Big Cat steps down at Cedar Cove

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Big Cat steps down at Cedar Cove


New director vows to carry on founder’s vision for feline conservatory

By: Kristen Waggener,

Tuesday, May 22, 2007 4:43 PM CDT


Just off a dusty gravel road about two miles east of Louisburg, a man in a highly decorated Vietnam war veteran’s cap walks up to a large cage and begins whacking his hand on a thick, wooden slab sitting a few feet above the cement ground.


Only thick, green bars separate William Pottorff and the rest of the world from what he calls some of the most noble, intelligent creatures.


“Get up here,” Pottorff yells through the bars.


He sets his wooden-splintered cane aside and whacks his hand down on the board once more, but the Siberian and Bengal tigers sitting behind those green bars won’t budge.


Instead, they sit with their silky orange and black fur glistening in the sun. They’re tired and hot, and Pottorff says they don’t want to exert the energy to jump up to the ledge.


But they’ll move close enough to those green bars for Pottorff to crouch down and give them a belly rub.


It took more than 30 years to get here, but for Pottorff, the work was well worth it.




In October, Pottorff’s 30 years came to an end. He’s packed his things and moved from the 11-acre preserve to Louisburg and turned the reins of Cedar Cove Feline Conservatory to the man he’s deemed as capable, Larry Fries.


Pottorff’s not gone for good, though. He still visits occasionally, walking through the grassy paths to check up on his proverbial children.


“Nobody knows more about these cats than he does,” Fries said.


As Pottorff walks through the observation area, each cat’s eyes follow him, from one side to the other. The cats let out low-pitched, rather demure meows for their size and shift their bodies, so they can always have him in their sight. He kisses one of the cats through the bars, while Fries pats another’s belly, actions reserved for only the trained volunteers at Cedar Cove.


“They’re not pets. There’s no such thing as taming a wild animal,” Pottorff said.


The cats are some of 19 big cats at Cedar Cover Feline Conservatory, but Pottorff and Fries are two of just a few that have dedicated time and energy to conserving large felines.


“I can’t safely crawl up in those primary enclosures anymore,” Pottorff said. “…I’m a 100 percent disabled veteran and just can’t do it anymore.”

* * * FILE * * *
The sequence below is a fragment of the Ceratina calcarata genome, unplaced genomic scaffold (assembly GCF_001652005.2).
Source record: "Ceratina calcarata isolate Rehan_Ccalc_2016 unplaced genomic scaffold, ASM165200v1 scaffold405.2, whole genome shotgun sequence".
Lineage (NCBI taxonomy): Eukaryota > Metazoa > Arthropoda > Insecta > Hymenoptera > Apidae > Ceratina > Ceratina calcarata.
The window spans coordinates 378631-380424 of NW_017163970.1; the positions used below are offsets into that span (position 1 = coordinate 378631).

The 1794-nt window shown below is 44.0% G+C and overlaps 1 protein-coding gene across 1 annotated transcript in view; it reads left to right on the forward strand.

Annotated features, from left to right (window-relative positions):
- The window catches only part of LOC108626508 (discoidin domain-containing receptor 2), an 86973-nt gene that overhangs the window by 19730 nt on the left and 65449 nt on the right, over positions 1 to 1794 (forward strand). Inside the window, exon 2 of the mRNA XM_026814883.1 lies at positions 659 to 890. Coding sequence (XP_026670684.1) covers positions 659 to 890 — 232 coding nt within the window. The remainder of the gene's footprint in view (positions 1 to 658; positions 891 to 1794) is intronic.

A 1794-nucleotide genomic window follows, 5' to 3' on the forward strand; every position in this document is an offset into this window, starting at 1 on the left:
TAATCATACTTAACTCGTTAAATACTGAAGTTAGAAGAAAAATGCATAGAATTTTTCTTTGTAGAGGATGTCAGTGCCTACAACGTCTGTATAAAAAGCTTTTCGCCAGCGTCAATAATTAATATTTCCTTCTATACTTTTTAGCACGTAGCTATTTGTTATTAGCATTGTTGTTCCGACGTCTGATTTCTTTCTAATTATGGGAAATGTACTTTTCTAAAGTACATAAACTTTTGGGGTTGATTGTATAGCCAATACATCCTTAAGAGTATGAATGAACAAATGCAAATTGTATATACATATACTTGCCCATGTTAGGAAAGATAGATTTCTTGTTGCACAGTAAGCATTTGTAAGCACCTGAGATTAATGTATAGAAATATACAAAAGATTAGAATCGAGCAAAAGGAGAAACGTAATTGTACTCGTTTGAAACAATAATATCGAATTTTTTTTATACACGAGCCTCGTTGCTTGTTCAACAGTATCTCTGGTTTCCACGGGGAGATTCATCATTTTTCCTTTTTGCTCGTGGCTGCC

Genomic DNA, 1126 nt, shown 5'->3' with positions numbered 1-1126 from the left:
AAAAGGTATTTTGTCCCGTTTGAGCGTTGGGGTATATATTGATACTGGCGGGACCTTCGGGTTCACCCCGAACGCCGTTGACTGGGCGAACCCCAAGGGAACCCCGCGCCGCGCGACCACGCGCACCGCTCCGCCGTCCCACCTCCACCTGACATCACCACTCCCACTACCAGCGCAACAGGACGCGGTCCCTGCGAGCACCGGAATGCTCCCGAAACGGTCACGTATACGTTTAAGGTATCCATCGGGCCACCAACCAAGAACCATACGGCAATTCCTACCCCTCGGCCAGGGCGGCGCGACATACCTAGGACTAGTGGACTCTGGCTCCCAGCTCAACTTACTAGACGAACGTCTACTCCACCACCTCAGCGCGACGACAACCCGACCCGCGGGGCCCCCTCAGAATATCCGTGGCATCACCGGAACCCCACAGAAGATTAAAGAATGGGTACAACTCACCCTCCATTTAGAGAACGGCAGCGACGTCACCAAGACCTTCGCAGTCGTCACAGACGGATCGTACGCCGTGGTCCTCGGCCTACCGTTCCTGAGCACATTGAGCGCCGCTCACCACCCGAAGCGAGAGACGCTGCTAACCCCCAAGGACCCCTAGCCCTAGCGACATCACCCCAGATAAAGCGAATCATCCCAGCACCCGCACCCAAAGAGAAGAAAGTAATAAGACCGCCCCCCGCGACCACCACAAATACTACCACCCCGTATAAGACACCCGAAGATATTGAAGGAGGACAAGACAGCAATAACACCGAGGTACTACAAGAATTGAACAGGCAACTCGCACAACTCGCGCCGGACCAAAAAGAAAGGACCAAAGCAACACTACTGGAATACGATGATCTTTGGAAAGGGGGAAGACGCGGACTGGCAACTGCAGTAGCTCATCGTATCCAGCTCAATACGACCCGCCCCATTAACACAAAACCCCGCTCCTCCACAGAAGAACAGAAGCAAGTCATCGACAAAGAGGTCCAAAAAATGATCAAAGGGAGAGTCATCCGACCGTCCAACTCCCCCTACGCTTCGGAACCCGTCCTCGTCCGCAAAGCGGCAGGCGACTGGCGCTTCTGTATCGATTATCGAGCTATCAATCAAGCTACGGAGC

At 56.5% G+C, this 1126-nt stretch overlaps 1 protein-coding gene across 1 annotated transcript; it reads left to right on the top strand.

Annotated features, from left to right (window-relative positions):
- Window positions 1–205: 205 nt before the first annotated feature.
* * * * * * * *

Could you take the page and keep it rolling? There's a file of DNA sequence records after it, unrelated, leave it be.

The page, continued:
That’s why Cedar Cove’s founder has handed over the reins to Fries, a park volunteer since 2003.


“Larry’s my man, now,” Pottorff said.




No matter how much he wants to, Pottorff can no longer be the gatekeeper of the endangered giants, but he can’t forget why he started the conservation park, which opened to the public nearly seven years ago. It’s all about the cats — their health, their happiness.


And the cats can’t forget Pottorff, either.


He can still see the fruits of his life’s work. He can still walk the grassy path around the sanctuary like it is his second home. But what’s really important is that he can still go up to those dark green bars, whack the wooden ledge and smooch the silky orange and black faces like they are his own children.


“I can’t hold enough respect for them,” Pottorff said. “…I can walk out to one of these cats and look at it and in a second tell if I should approach it or not.”


Fries said the park initially started with the mission of educating the public about the endangered status of the big cats, and seeks to alleviate the fear much of the public has.


“Our cats are like ambassador cats,” Fries said.


Long-time volunteer Shelly Tooley said even though it will be hard to not see Pottorff there each day, she’s confident the park will continue to grow and thrive under Fries’ leadership.


“I was with Billy from the beginning,” Tooley said. “I helped him build the park. It’s sad to see him go … but Larry’s going to be good for the park as president.”


Fries said the transition is the perfect time for the park to grow.


“It’s a golden opportunity to take the park to the next level and further educate future generations about the plight of the wild animals,” he said.


Included in the plans for Cedar Cove are the completion of a new tiger cub exhibit this summer and working on the habitat enclosure, where the cats can roam.


“I fully intend to carry on Billy’s vision,” Fries said.


Just by looking, you can already tell that’s true. The cats look at Fries like they look at Pottorff. They count on him to provide their meals and their happiness. And they instinctively nudge up against the dark green bars when he’s around to garner some affection.

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